Despite claims on the Internet stating otherwise, dryer sheets have no properties that lend themselves to being used as a mosquito repellent. These claims have been proven false several times by different independent studies.
An article on the urban legend database site Snopes.com by site co-founder Barbara Mikkelson reprints an anonymous email that began circulating in 2003 during heavy media reporting of the West Nile virus, a disease spread by mosquito bites. According to the anonymous email, rubbing yourself with a dryer sheet is a cheap and effective way to stop mosquito bites. In the article, Mikkelson says that dryer sheets and many other home remedies to stop mosquitoes from biting work only for a few minutes at most.
Dryer sheets contain several chemicals, but none are cleared by any agency to work as a mosquito repellent. An article on the Canadian Broadcasting Company (CBC) website written with the cooperation with Health Canada, the department of the Canadian government responsible for national public health, also debunks the claim that dryer sheets can be used as a mosquito repellent. Health Canada also says that any other so-called alternative or natural mosquito repellent will only work for 30 minutes to an hour at most.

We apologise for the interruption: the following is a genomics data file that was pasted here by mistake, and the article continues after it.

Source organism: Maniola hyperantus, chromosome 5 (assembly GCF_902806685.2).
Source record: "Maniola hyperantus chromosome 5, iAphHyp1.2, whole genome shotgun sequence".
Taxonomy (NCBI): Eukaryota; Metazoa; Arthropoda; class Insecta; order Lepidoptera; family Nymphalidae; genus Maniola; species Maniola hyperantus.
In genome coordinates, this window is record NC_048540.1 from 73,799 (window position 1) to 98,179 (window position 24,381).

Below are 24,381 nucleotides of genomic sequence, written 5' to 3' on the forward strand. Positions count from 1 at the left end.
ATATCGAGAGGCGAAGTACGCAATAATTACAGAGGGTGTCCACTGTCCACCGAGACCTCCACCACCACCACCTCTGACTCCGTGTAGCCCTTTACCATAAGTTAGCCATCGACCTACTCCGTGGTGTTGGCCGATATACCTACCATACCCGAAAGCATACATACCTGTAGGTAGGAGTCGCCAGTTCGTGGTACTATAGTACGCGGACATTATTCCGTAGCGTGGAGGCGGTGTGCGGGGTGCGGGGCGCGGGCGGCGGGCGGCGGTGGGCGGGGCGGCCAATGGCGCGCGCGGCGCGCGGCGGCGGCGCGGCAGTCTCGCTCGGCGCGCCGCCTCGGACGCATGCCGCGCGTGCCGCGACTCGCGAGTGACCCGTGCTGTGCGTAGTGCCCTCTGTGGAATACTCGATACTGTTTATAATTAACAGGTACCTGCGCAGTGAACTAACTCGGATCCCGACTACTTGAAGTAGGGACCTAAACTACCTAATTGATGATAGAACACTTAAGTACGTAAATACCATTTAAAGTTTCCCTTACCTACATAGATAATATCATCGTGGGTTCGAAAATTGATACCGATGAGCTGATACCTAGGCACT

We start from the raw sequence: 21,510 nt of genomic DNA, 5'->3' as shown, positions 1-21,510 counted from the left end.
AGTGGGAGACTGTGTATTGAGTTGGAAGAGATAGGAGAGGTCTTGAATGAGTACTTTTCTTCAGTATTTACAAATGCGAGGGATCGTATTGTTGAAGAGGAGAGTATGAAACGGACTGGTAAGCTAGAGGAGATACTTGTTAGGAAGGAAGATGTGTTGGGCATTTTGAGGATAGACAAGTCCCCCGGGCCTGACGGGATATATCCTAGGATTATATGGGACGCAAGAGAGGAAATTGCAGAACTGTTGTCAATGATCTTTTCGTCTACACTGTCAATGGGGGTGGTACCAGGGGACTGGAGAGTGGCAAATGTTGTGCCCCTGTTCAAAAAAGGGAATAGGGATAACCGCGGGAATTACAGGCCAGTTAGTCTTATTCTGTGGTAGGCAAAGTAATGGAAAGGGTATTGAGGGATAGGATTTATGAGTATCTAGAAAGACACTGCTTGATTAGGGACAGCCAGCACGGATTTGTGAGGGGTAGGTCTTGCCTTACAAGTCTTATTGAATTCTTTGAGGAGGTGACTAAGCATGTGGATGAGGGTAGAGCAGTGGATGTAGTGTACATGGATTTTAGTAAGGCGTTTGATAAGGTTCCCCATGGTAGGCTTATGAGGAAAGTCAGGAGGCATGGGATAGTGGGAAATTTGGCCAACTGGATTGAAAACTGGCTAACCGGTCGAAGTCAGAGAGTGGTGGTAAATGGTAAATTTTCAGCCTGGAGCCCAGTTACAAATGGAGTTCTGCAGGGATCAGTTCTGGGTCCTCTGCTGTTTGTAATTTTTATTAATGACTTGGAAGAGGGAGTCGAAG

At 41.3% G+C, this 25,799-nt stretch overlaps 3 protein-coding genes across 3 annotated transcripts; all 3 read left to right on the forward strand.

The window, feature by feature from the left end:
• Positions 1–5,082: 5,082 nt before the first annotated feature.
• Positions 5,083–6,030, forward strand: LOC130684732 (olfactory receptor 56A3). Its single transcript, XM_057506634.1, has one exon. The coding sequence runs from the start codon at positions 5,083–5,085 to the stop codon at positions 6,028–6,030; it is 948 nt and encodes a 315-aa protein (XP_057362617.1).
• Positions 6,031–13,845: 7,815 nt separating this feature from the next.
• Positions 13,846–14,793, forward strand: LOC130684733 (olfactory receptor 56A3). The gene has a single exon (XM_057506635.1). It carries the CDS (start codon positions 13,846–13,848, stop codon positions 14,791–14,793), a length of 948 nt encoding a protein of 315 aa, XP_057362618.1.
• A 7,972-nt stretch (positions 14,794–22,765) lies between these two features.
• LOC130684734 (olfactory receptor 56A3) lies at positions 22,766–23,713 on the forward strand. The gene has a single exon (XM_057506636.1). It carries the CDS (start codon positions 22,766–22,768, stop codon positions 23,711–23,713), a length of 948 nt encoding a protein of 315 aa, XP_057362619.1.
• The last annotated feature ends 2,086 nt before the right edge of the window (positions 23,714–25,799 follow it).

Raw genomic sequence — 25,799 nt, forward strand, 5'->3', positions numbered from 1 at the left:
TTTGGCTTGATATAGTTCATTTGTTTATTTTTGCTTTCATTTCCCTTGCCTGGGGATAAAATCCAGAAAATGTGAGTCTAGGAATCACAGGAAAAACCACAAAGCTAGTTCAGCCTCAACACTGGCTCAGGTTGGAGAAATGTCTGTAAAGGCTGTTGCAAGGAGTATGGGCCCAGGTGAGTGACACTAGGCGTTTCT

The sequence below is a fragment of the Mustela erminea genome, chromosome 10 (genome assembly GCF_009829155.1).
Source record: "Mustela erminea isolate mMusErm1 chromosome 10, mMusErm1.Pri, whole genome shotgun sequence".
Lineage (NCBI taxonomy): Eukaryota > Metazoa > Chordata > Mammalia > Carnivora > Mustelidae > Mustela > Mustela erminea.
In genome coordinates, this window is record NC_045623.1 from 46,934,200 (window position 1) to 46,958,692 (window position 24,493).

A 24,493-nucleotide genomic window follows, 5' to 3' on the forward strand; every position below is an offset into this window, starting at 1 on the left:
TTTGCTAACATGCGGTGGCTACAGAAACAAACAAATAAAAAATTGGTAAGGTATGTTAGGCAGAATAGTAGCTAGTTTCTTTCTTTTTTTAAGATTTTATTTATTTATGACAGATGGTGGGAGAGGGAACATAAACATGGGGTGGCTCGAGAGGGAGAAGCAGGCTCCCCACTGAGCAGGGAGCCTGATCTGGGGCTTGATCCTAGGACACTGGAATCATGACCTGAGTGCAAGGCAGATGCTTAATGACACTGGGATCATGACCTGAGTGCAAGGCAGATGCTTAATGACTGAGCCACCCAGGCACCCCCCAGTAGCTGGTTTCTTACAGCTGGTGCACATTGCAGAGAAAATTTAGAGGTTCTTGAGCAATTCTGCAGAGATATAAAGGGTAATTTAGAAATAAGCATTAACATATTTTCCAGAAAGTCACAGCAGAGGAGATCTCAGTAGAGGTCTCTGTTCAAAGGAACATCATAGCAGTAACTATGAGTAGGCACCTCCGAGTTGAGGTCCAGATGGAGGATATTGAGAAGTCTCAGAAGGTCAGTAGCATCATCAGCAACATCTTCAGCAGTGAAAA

The only proven mosquito repellent that has been shown to consistently work is DEET, a strong chemical insect repellent found in most bug sprays. Mikkelson's article on Snopes cites a study done at the University of Florida that showed any repellent with DEET worked hours longer than any alternative method of mosquito control.